HG2 A hedonist's guide to... The UK's best-selling luxury city guide.
Everything we love in Paris
Explore the city by district:
Champs-Élysées & Trocadéro
Louvre & Palais Royal
Marais, Bastille & Oberkampf
The Left Bank & Latin Quarter
It's just not fair. Like a friend who's talented and good-looking and charming, Paris has it all: not only heavyweight artistic credentials, world-beating restaurants and luxury brands, and a supreme heritage of beautiful streets, houses, monuments and parks, but also the full whack of contemporary life, from street style (whom else do fashion editors emulate but Paris girls?) to dance music.
Paris' tremendous past lives – glorious, bloody, influential – are written all over its face. Yet day-to-day in the modern city doesn't necessarily correspond to all the old clichés, and you'll have more fun, arguably, if you abandon them. That's not to say you shouldn't read Balzac, Baudelaire, Walter Benjamin and Hemingway on the train, nor that the odd night listening to Edith Piaf isn't good for the soul. Anyway, living-museum status is a no-no, thanks to the city's bold architectural, artistic and gastronomic innovators (and premiers with an eye on immortality).
Is the City of Lights is supremely romantic? That depends on who you're with and where you stay. In other words, a capital that's a byword for diminutive hotel bedrooms cannot be the definitive city for lovers. Having said that, hedonism is alive and well and wearing six-inch spike heels – even swingers' clubs are hip here, rather than shamefully hidden in the banlieue. If food is your big thing, you're laughing: not only does Paris come top for refined classical cuisine and extravagance on a plate, but there's also a new guard of bistronomique chefs, who think smaller, more seasonal and more relaxed, but still provide serious gastronomic bang for your euro. And culturally, the city never disappoints: Chirac and Mitterand's big projects are as impressive as intended; arts funding is healthy; and multicultural creativity bubbles up both where you'd expect it and where you might not.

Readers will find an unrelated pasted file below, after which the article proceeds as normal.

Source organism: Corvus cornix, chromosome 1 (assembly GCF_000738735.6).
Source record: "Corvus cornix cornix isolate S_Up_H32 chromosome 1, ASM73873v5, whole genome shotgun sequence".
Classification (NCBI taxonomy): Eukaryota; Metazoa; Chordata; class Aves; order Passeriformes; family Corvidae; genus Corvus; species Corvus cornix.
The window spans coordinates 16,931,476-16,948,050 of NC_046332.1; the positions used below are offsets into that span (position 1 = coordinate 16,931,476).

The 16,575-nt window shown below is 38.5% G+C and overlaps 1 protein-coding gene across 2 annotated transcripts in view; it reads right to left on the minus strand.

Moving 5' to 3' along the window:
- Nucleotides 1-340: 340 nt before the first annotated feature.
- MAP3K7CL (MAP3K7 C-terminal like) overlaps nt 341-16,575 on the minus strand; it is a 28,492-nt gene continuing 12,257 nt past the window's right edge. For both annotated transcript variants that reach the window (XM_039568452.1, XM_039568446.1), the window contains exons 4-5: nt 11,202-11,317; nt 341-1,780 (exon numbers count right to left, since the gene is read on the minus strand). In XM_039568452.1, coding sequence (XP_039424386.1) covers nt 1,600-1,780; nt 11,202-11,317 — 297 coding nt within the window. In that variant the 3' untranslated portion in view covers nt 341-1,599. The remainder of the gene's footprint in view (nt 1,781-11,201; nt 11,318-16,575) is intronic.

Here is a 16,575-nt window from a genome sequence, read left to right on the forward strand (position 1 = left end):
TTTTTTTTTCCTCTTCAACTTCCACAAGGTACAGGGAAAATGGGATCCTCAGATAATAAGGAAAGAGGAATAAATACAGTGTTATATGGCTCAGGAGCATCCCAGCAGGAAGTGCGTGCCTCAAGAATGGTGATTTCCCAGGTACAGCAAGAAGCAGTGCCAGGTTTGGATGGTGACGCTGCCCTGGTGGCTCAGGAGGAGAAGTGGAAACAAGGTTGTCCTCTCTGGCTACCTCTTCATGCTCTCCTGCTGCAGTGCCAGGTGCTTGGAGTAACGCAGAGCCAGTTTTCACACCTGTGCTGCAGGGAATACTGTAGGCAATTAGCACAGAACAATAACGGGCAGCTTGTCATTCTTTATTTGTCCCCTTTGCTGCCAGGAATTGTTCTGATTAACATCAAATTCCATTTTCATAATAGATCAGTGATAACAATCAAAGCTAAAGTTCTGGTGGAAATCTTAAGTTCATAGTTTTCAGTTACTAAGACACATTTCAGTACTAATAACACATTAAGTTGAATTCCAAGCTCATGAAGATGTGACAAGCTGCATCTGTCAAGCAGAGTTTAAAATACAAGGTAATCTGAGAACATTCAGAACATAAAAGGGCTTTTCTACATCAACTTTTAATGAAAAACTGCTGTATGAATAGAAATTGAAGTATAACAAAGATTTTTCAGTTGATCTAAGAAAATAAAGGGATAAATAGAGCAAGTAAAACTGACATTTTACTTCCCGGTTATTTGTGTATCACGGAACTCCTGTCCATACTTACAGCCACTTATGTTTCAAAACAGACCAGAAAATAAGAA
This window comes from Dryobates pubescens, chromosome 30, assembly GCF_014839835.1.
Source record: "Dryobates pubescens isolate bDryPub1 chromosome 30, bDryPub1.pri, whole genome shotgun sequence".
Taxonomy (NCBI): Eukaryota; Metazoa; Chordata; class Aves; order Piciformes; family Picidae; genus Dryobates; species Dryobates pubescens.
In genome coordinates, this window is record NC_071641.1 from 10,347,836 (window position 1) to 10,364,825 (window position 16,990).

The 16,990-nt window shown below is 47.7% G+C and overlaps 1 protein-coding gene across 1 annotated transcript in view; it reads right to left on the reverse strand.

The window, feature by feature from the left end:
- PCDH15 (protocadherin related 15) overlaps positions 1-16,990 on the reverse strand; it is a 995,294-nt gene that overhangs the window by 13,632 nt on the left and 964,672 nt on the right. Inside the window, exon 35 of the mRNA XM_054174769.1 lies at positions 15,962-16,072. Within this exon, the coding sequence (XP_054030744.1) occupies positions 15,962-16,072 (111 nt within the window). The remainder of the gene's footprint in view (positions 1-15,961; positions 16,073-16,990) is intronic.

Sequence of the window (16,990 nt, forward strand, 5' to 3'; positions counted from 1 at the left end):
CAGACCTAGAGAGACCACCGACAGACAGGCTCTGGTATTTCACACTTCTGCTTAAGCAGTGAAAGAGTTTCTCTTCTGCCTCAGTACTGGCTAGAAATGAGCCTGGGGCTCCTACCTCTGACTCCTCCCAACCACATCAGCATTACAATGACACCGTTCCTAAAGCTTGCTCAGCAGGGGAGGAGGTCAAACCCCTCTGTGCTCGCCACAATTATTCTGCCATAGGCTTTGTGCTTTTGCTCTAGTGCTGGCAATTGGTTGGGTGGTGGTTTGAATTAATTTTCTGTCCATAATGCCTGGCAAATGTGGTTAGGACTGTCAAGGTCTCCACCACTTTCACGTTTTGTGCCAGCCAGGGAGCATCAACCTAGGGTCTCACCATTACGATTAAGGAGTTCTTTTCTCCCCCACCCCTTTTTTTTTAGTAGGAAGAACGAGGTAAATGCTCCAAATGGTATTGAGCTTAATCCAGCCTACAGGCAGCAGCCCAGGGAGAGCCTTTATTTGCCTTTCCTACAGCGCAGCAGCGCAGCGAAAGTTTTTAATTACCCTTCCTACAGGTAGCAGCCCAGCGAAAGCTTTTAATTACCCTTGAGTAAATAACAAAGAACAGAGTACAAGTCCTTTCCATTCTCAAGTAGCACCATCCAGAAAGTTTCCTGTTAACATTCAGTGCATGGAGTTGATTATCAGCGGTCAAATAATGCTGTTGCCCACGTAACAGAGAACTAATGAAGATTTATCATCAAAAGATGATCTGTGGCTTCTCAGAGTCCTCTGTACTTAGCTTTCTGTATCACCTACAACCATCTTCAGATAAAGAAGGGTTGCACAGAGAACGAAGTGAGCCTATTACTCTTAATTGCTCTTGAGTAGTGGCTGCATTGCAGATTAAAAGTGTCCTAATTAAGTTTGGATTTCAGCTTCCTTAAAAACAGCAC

These densely populated streets are where Charles Baudelaire formulated flânerie – the knack of experiencing a city by immersing yourself unrestrainedly. The first-time visitor might have to be patient, though, since you've got to start at the beginning. That means the Louvre, the Rue du Faubourg St Honoré, Hôtel Costes, the Eiffel Tower (perhaps the best of the world's ridiculously obvious tourist attractions), the Pompidou Centre, Brasserie Lipp, even Sacré Coeur and its hordes. Once you've 'done' these, once you've bar-hopped around St Germain, picnicked in the Tuileries Gardens and trotted up and down the Champs-Elysées, then you can start to find your own favourite bits. You might start around the Canal St Martin, on Rue Montorgueil with its wonderful food shops, up and down gritty Rue du Faubourg St Denis, the revived Montmartre around Place des Abbesses, and points north and east, such as Châteaurouge and Belleville.
To orient yourself, get a nifty arrondissement map, like a London A-Z, only cuter. Paris is divided into 20 administrative zones, from 1 to 20, which spiral out from the 1er (Palais Royal, Louvre, Place Vendôme) to the 20th, out east. They correspond/overlap with the districts known by name as the Marais (3ème, 4ème), Montmartre (9ème, 18ème), St Germain (5ème, 6ème) and so on. Quick history lesson: the Roman settlement on the River Seine was called Lutetia. The Pont Neuf is the oldest bridge in Paris. Molière was the French Shakespeare, and his theatre, the Comédie Française, is still going strong. The French Revolution of 1789 was the biggest and bloodiest and transformed Paris, but there were three more in 1830, 1848 and 1871 (and, just maybe, in 1968). Paris owes its looks to Napoleon III and to Baron Haussman, who designed the broad avenues and the six-storey townhouses. The Belle Epoque was only beautiful for the upper classes. Quick croissant lesson: you can't go wrong with pastries from Au Levain du Marais, Pierre Hermé, Arnaud Delmontel or Stohrer.
As well as immersing yourself unrestrainedly in food and fashion, electro parties and elegant hotels, watch and learn from Parisians, who give the distinct impression that they work to live, that they enjoy eating, drinking and socialising gracefully (just ignore the Rue de Lappe on a Saturday night), and that smoking cigarettes is still cool and sexy. Dear, sexy, glamorous, slightly vain Paris, we know you were the birthplace of the 20th century, and we're so glad you're still incredibly good fun as you charge headlong into the 21st.
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